COLVILLE — A judge convicted an 11-year-old boy Friday of conspiracy to commit first-degree murder for plotting to kill a girl in his class.
“Simple anger – that is what fueled this,” Stevens County Superior Court Judge Allen Nielson said Friday afternoon as the boy stood with his head down and his arms folded behind his back.
The murder plot, hatched with a 10-year-old classmate who earlier this year pleaded guilty, rattled the Colville community.
School staff seized a handgun, an ammunition clip and a knife from the 10-year-old’s backpack at Fort Colville Elementary School on Feb. 7.
A fourth-grader saw one of the boys playing with the knife on a school bus and told a school worker.
Nielson called the trial the “most serious of my career.” He rejected efforts by the legal defense team to cast the boy as an aloof grade-schooler suffering from bipolar disorder who was unable to separate fact from fiction while conspiring to kill the girl “because she was really annoying.”
The Spokesman-Review is not reporting the names of the children involved in the case because they are minors.
The boy burst into tears as officials led him from the court as his grandparents followed.
Defense attorneys intend to appeal.
“There is no joy in a conviction,” Stevens County Prosecutor Tim Rasmussen said. “But there is relief that a plan to ruin young people’s lives was thwarted.”
The boy will be sentenced Nov. 8 on the conspiracy conviction. He was acquitted of witness tampering.
Defense attorneys announced their intention Friday morning to let “the court get to know (the boy) a little bit better,” before then.
“Specifically, some of the issues (the boy) brings with him to this courtroom,” defense attorney Don Richter said. “Those being his mental illness.”
For more than two hours Friday, lawyers questioned Craig Beaver, a Boise forensic psychologist who examined the defendant multiple times. Richter used the testimony to show his client suffers from periods of manic behavior during which he has an inflated sense of self and an inability to separate fact from fantasy. Prosecutors questioned Beaver’s judgment.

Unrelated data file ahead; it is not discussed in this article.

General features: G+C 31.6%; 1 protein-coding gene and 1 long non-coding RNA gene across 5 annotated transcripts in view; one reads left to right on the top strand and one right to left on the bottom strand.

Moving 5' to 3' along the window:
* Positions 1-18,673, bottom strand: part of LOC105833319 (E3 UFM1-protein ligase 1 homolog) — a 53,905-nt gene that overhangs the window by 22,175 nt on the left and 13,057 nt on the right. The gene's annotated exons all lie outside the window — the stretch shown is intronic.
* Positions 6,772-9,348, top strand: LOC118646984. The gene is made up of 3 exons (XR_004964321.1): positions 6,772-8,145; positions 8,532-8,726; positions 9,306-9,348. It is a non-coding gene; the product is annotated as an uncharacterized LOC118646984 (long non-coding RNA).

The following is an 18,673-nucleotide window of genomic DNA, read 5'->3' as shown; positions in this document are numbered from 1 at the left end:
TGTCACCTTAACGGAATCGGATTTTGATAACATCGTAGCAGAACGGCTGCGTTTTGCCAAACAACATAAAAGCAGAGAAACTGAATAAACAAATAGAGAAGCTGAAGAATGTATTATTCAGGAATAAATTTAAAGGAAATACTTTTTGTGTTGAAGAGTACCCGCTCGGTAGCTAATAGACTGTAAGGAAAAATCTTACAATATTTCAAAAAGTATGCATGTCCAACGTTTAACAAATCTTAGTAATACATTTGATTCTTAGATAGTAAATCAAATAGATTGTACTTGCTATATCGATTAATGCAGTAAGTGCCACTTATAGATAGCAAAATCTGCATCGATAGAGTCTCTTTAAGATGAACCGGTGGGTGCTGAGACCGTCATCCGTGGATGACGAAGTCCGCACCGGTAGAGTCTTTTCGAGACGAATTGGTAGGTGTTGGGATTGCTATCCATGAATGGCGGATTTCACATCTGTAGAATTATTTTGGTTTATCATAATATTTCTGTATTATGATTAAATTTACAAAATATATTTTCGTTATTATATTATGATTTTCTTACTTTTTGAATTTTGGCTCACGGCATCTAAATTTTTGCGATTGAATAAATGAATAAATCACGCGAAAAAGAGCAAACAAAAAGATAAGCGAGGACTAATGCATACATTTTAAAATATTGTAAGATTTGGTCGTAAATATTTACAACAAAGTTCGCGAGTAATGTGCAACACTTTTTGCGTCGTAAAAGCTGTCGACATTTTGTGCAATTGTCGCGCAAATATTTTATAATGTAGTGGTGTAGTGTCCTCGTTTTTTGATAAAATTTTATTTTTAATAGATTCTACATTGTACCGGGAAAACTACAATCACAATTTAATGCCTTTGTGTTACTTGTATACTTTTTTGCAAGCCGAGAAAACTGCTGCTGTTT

Beaver said the boy’s behavior was “strongly suggestive of what we see with childhood bipolar disorder, which is relatively rare.”
The National Institute of Mental Health reports fewer than 3 percent of American adolescents display symptoms associated with the disorder.
The judge found that defense lawyers successfully argued that the boy displayed symptoms of bipolar disorder. Nielson said, however, that the boy’s subsequent behavior on Feb. 7 did not indicate any lack of awareness of the consequences of his actions.
School counselor Debbie Rogers testified Friday that when she spoke with the boy after the handgun and knife were seized, the boy said he planned to stab the girl to death because she was “really annoying.” The other boy was to point the gun at anyone who tried to intervene.
Rogers said she saw no evidence that the boy was experiencing delusions that day.
The other boy received a three- to five-year sentence to a juvenile detention facility in Snoqualmie, Wash., after he pleaded guilty in March to conspiracy to commit murder and other charges.